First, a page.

Mantras, Manifestos, and Music

My mantra for most days, weeks, months and years since d-day has been “Keep going.” When the worst would happen, I would tell myself “Keep going.” When I wasn’t sure where I was heading, I would tell myself “Keep going.” When I feel alone and invisible and useless in this world I would tell myself “Keep going.” I could not even imagine what was ahead, or whether it was good or bad. I only knew I had made a decision not to die, so I had to keep going—wherever that took me. That was and remains my mantra.

I didn’t have a manifesto. Although the Bill of Partner Rights Lili Bee has on her website is pretty darn good. You can find it here on the lower right of the homepage. But I did have Youtube music videos. There were a few songs there that captured the spirit of my commitment to myself, and the message that I needed to hear. They remain important to me now. I still go back to them and listen again and am inspired to continue when I wonder if this is still my work, if my story is still important, and if I am really any better than I was when I first found out what reality really was, and where that left me—heart, body, spirit, mind.

So I thought I would share five of these music videos with you, and say a few words about each one. If you don’t have this kind of inspiration in your life, feel free to borrow mine while you poke around looking for your own.

I'm sorry but I can't get the videos to load as links, so you have to copy and paste into your browser.

Bonnie Raitt   I Will Not Be Broken

But I know where I’m not going

I will not be broken

 This was a song that was important for me in facing down the prevailing misogynist treatment industry and model. It was clear to me that the goal was to break women by calling them ugly names, silencing their experience and their knowledge of what that meant, insulting and manipulating them, disempowering them, using their core values of compassion and forgiveness against them—just as their husband or boyfriend had. An important song for me to hear over and over again.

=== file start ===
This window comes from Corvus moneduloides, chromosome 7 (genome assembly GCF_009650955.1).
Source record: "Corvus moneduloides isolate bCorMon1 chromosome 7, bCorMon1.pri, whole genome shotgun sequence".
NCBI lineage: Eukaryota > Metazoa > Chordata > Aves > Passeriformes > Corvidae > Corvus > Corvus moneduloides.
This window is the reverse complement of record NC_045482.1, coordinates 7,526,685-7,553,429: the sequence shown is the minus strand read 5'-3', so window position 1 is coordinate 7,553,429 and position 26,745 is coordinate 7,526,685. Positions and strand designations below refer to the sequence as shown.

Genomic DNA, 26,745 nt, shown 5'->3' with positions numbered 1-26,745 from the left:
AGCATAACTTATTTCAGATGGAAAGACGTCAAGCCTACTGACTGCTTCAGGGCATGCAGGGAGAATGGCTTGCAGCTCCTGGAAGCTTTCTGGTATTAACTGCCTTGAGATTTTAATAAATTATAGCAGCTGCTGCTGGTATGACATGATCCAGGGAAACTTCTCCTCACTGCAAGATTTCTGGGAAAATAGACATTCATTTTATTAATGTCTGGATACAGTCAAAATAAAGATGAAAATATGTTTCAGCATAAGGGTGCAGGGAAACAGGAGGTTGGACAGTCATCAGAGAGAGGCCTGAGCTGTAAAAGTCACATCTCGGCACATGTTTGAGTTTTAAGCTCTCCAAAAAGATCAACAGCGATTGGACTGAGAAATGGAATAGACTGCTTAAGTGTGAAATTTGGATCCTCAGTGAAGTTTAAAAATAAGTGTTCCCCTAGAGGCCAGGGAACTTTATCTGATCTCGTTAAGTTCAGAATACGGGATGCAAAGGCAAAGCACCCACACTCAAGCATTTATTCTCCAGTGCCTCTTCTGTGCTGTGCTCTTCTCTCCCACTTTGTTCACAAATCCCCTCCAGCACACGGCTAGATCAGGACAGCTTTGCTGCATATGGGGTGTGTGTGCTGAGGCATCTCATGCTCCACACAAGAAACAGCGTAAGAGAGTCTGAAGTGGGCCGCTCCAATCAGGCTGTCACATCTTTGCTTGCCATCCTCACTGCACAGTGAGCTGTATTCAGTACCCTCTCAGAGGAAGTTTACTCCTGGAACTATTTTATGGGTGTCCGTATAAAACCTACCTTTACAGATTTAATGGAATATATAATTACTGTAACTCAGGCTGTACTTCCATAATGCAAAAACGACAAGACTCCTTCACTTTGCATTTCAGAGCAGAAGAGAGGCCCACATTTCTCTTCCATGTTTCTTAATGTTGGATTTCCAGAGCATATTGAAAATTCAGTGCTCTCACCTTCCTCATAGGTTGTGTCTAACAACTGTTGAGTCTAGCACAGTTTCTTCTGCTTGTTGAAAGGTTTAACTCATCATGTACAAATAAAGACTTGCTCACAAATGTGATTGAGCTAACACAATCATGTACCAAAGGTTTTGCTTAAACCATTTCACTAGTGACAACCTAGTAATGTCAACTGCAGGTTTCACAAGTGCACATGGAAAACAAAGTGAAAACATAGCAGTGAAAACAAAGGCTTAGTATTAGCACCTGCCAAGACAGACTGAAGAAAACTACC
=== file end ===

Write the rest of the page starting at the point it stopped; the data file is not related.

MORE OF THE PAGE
Susan Boyle  I Dreamed a Dream   Britain’s Got Talent 2009


Most people know Susan Boyle’s story now and how, even after achieving fame and recognition, her struggles continued. But this video that shows her awkwardness, her unlikeliness, and her moment of overcoming her own demons to sing her song in a way that revealed the greatness within her—it has given me courage to keep going. With everything that was working against her, Susan Boyle, put herself out there on that stage and sang. But even proving her greatness and having opportunities afterward did not mean she was not still dealing with the same struggles. She just lived her greatness and her frailties both, and that has given me courage to do the same. Perhaps in doing so, we are healed slowly and steadily. It’s not about being perfect. It’s about being true to your greatness and having compassion for your weaknesses.


Martyn Joseph    Let Yourself

Just let yourself be quietly drawn by stronger call of what you really love

And let your soul, the one that you brought with you safe to this moment in time,

Let it whisper to your fear, and let it wrestle with the noise of the night

For you.

 In every way that my experience with a man called a sex addict destroyed my morale, and the spectre of the treatment model wanted to dispirit me completely, this song serves as a mighty antidote. It says what I need is within me, and that the love within me can overcome my fear, and that is the power that will wrestle for my life, "wrestle with the noise of this night” and win.


Sara Bereilles   Brave

 I stumbled onto this video in a list of suggestions YouTube made for me. I felt like she was singing it right to me. Show me how big your brave is. Why don’t you tell them the truth?  It’s all about finding my voice, forming my message, and being brave enough to put my name on it. Eventually, I accepted the challenge. Your turn?


Voces 8  Lux Aeterna

This is always a weep-worthy moment for me. Even though this is a Latin text that is a prayer for the dead that “Light perpetual shine upon them” it consistently calls me back to life—my life so broken and clumsily put back together but still leaking grief so that I cannot ever be sure of anything but the truth that owns me. It only takes eight young voices to convince me of the beauty that persists in spite of everything that dies—a beauty that is nearly a century old in the music and truly ancient in the text—yet there it is, fresh as their wondrous voices and reaching down my throat to hold my heart and say “keep going, Diane, keep going.”

It was worth it—that whole “keep going” thing. I’m living the happiest days of my life.

If you want to talk about how to “keep going”, use the special price trial session and contact me:

With you,




Diane Strickland